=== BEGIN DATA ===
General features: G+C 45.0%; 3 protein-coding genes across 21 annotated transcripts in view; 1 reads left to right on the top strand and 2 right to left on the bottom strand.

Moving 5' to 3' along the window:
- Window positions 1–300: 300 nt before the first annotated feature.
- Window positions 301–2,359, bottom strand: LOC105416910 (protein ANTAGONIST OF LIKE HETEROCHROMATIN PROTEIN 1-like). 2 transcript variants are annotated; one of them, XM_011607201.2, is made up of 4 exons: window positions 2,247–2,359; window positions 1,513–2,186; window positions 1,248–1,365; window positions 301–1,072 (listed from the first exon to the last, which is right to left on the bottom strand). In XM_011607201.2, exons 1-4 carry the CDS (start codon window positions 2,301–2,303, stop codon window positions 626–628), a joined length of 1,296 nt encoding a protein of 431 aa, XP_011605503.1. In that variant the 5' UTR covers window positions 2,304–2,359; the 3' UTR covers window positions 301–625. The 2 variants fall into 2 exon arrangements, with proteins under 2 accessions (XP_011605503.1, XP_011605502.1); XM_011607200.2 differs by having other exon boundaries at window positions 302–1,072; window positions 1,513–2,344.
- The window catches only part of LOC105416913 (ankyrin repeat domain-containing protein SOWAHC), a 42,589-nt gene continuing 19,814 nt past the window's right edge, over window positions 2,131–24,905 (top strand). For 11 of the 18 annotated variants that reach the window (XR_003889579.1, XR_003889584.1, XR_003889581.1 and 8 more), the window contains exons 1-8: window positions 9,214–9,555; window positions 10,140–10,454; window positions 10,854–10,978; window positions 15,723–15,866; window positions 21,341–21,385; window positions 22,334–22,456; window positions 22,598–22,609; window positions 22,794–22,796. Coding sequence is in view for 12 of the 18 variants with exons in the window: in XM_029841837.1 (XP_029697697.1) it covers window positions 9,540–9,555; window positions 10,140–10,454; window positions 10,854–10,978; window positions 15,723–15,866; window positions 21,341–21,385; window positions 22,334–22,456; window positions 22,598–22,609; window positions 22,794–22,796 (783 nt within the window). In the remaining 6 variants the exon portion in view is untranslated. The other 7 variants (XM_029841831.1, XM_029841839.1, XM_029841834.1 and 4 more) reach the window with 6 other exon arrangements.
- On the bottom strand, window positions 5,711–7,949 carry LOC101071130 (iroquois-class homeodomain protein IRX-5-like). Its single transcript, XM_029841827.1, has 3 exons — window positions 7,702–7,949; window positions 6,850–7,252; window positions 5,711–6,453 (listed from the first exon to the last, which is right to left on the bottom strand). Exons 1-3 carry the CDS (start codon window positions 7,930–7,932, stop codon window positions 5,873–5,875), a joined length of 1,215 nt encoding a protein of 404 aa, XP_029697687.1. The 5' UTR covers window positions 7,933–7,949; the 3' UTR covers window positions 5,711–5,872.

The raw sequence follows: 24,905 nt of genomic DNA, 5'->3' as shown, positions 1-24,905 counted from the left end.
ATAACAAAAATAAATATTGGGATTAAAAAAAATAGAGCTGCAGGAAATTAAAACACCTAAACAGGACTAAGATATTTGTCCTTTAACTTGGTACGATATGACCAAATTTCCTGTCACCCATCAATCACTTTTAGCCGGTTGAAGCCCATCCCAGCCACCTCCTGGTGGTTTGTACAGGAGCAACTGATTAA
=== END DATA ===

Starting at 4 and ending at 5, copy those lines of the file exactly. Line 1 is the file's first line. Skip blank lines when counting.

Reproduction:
- Window positions 301–2,359, bottom strand: LOC105416910 (protein ANTAGONIST OF LIKE HETEROCHROMATIN PROTEIN 1-like). 2 transcript variants are annotated; one of them, XM_011607201.2, is made up of 4 exons: window positions 2,247–2,359; window positions 1,513–2,186; window positions 1,248–1,365; window positions 301–1,072 (listed from the first exon to the last, which is right to left on the bottom strand). In XM_011607201.2, exons 1-4 carry the CDS (start codon window positions 2,301–2,303, stop codon window positions 626–628), a joined length of 1,296 nt encoding a protein of 431 aa, XP_011605503.1. In that variant the 5' UTR covers window positions 2,304–2,359; the 3' UTR covers window positions 301–625. The 2 variants fall into 2 exon arrangements, with proteins under 2 accessions (XP_011605503.1, XP_011605502.1); XM_011607200.2 differs by having other exon boundaries at window positions 302–1,072; window positions 1,513–2,344.
- The window catches only part of LOC105416913 (ankyrin repeat domain-containing protein SOWAHC), a 42,589-nt gene continuing 19,814 nt past the window's right edge, over window positions 2,131–24,905 (top strand). For 11 of the 18 annotated variants that reach the window (XR_003889579.1, XR_003889584.1, XR_003889581.1 and 8 more), the window contains exons 1-8: window positions 9,214–9,555; window positions 10,140–10,454; window positions 10,854–10,978; window positions 15,723–15,866; window positions 21,341–21,385; window positions 22,334–22,456; window positions 22,598–22,609; window positions 22,794–22,796. Coding sequence is in view for 12 of the 18 variants with exons in the window: in XM_029841837.1 (XP_029697697.1) it covers window positions 9,540–9,555; window positions 10,140–10,454; window positions 10,854–10,978; window positions 15,723–15,866; window positions 21,341–21,385; window positions 22,334–22,456; window positions 22,598–22,609; window positions 22,794–22,796 (783 nt within the window). In the remaining 6 variants the exon portion in view is untranslated. The other 7 variants (XM_029841831.1, XM_029841839.1, XM_029841834.1 and 4 more) reach the window with 6 other exon arrangements.